Walking from John O'Groats to Land's End in the winter of 07/08.

Monday, 14 January 2008

Pandy to Bigsweir

Last night, the girl behind the bar had warned me about this next stretch of Offa's Dyke. Apparently, someone had counted sixty-three stiles between Pandy and Monmouth and my destination lay even further away.

Rain was falling as I tucked into my breakfast, but as soon as it cleared I got down to work finding my way across the endless fields. Most of the time was spent scrutinising the map for little navigational clues, the thin blue squiggles of streams or the solid black lines of hedges or fences, then hauling my awkward pack over each newly discovered stile. I can't pretend I'll remember much of the scenery, but the green hills were pleasant enough.

At the well preserved White Castle, the path loops around the ruins and water filled moat so the traveller can appreciate them from every angle. I must be getting fond of the Offa's Dyke Path as I followed it all the way round instead of cutting across. As I continued down narrow lanes and alongside rivers of various sizes, the defining feature of the day was what was under my feet. The ground was completely saturated, resulting in huge quantities of mud where animals had roamed or large shallow lakes on any flat ground. Wet feet were inevitable.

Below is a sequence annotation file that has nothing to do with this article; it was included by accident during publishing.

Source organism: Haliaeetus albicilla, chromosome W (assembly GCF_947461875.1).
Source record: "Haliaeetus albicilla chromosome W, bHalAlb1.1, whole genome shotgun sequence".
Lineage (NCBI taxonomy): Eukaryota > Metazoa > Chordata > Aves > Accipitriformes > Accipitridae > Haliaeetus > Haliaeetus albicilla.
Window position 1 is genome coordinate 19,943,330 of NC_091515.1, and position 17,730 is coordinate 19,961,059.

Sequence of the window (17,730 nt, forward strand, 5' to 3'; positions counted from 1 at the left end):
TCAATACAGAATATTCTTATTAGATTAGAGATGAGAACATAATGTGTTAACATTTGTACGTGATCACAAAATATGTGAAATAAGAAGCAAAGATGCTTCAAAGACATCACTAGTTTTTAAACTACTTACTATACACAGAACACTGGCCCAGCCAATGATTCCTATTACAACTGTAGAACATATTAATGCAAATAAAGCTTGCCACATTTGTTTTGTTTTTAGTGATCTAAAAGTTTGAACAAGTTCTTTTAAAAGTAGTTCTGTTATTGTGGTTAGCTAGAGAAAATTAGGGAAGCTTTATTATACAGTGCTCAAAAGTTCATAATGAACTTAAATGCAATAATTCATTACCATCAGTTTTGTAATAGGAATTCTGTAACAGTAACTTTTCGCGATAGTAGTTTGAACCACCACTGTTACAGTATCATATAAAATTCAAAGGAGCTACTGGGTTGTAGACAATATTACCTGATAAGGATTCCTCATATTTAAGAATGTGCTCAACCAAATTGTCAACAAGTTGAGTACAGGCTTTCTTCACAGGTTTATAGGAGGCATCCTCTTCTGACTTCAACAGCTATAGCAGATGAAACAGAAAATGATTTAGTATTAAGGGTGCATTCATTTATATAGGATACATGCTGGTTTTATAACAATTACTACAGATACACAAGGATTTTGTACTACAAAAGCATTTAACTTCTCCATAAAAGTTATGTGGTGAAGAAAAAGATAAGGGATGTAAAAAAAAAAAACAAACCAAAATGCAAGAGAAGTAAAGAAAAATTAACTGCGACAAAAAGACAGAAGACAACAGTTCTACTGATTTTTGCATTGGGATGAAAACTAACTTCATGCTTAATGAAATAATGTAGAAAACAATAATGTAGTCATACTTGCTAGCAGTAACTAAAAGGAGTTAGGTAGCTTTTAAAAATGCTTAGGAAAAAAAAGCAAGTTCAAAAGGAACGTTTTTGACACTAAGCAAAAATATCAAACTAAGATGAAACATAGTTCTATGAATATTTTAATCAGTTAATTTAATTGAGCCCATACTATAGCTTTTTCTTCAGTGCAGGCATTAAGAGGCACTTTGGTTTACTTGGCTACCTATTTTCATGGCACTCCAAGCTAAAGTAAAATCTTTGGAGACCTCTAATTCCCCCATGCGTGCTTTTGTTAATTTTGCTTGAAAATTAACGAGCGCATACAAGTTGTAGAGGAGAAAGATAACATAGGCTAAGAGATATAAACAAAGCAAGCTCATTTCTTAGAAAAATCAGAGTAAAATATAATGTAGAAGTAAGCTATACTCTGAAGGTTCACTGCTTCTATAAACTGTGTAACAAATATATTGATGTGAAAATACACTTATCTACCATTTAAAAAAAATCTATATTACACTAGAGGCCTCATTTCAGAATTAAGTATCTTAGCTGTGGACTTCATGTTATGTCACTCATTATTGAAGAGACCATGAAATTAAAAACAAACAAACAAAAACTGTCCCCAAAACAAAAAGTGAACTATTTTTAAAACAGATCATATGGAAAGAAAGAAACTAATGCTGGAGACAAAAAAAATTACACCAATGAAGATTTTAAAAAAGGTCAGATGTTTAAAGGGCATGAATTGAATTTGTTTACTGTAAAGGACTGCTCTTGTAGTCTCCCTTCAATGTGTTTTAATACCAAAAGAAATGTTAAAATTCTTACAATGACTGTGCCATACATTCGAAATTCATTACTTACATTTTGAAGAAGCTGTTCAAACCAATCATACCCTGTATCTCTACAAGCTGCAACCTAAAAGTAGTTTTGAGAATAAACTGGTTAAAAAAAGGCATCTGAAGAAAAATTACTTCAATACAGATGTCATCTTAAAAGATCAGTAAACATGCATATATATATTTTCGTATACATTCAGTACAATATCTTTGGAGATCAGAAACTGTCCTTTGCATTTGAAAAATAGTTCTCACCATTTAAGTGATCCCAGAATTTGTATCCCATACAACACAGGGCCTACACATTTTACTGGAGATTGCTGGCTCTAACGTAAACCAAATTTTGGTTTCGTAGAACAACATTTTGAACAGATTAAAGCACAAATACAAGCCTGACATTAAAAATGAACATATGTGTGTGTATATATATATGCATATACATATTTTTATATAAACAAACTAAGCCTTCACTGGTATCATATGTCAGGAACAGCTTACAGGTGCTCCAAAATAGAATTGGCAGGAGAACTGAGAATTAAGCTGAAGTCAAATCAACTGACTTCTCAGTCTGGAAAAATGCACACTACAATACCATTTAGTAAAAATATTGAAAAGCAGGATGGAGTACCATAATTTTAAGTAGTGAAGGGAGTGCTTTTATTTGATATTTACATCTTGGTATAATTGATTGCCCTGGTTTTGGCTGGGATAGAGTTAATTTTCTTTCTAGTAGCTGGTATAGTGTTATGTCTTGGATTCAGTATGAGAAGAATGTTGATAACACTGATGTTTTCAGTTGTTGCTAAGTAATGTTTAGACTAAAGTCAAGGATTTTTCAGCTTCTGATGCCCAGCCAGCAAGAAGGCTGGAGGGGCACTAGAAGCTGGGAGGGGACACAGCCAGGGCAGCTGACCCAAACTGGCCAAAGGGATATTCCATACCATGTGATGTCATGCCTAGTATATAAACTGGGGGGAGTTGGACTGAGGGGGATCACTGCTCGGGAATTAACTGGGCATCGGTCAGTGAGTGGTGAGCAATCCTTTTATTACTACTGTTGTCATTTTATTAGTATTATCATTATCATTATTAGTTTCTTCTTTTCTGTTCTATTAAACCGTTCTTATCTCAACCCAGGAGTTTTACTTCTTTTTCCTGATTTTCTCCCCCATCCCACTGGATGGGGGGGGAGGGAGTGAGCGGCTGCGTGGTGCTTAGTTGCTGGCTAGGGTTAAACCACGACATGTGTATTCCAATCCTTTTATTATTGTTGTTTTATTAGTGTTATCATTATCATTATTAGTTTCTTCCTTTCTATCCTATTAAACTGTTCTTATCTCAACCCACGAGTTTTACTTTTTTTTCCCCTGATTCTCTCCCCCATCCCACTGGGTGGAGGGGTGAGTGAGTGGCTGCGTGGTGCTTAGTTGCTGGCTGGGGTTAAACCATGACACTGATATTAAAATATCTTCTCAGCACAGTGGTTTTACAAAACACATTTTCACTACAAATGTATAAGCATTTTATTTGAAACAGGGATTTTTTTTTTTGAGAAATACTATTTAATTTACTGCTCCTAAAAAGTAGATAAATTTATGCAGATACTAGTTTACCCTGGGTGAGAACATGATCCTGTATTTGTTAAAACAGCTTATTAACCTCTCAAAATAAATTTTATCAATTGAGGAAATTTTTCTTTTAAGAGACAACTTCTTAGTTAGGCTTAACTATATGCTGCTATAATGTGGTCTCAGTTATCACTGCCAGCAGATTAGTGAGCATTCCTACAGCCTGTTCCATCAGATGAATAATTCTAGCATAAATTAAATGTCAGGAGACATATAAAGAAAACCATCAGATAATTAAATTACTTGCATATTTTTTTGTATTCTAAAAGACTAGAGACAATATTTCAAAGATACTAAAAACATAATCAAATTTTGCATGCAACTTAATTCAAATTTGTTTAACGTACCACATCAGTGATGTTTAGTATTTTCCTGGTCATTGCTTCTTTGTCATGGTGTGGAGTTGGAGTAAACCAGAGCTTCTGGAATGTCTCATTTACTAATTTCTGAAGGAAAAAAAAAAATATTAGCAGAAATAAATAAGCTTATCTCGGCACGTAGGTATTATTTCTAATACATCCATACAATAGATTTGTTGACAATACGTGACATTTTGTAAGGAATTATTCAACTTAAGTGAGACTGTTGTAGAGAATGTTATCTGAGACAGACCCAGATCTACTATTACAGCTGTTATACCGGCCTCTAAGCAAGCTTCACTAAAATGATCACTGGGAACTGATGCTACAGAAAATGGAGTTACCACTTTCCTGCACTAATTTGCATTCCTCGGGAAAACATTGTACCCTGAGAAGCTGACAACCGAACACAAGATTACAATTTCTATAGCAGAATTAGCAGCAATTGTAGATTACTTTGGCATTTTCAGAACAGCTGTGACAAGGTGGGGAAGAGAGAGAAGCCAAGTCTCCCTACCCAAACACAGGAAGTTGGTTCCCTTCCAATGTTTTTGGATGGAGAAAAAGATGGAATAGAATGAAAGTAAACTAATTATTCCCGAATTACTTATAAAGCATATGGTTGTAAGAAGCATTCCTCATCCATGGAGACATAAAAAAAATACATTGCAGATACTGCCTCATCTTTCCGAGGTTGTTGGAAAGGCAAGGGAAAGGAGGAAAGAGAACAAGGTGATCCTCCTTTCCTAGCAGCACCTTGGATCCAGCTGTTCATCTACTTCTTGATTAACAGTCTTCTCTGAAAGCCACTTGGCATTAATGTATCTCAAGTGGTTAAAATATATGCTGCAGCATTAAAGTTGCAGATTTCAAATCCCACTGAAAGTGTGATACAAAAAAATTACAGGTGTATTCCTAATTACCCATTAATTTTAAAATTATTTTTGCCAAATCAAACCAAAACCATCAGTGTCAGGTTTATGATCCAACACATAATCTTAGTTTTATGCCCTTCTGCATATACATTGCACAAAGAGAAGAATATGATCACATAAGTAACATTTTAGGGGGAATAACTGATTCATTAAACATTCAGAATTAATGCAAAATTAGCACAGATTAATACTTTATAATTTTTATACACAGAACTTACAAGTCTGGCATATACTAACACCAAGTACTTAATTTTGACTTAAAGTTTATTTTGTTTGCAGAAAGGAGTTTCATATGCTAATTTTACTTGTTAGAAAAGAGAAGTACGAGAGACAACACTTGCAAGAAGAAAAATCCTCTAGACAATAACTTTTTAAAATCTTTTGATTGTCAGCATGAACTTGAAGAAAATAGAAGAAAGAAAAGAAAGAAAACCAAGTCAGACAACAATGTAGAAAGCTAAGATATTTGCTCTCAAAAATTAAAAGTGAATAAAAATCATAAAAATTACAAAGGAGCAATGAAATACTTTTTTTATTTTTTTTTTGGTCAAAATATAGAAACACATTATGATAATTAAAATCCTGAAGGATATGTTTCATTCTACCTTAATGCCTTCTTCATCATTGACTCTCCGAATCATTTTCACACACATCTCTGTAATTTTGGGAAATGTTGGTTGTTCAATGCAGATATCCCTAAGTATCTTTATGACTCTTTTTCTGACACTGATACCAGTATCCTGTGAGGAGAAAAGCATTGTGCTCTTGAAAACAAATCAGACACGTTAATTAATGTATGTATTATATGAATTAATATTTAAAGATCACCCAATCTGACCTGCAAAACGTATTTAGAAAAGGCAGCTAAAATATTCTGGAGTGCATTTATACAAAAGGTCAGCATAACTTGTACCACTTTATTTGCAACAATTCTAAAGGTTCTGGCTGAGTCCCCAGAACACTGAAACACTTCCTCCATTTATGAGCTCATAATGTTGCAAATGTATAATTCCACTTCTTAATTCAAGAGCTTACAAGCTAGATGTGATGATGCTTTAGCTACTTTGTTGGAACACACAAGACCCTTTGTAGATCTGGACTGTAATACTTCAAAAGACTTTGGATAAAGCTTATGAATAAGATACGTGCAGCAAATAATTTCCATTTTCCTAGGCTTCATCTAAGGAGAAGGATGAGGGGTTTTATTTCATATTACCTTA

Eventually I took a lovely path over a wooded hill and then residential roads into Monmouth. It felt like a natural place to end the day but I wanted to break out of the traditional itinerary and make sure I had time to cross the Bristol Channel tomorrow. Crossing my old companion the Wye once again, the climb out of the town was steep, long and sweaty. I rested a moment at the Kymin naval temple, looking across the landscape I had spent hours stuggling across. It was then an easy stroll downhill, on sheltered paths, to return to the riverside.

With darkness falling, and with my accommodation off the main path, I decided to follow the A road for the rest of the way. It turned out to be many more miles, while rain began to fall in greater quantities and cars forced me into the verge. The river was an angry brown, full of debris and spilling out onto the fields. The riverside route is no longer an option for tomorrow, but hopefully the flooding won't cause me any more serious problems than that.

No comments: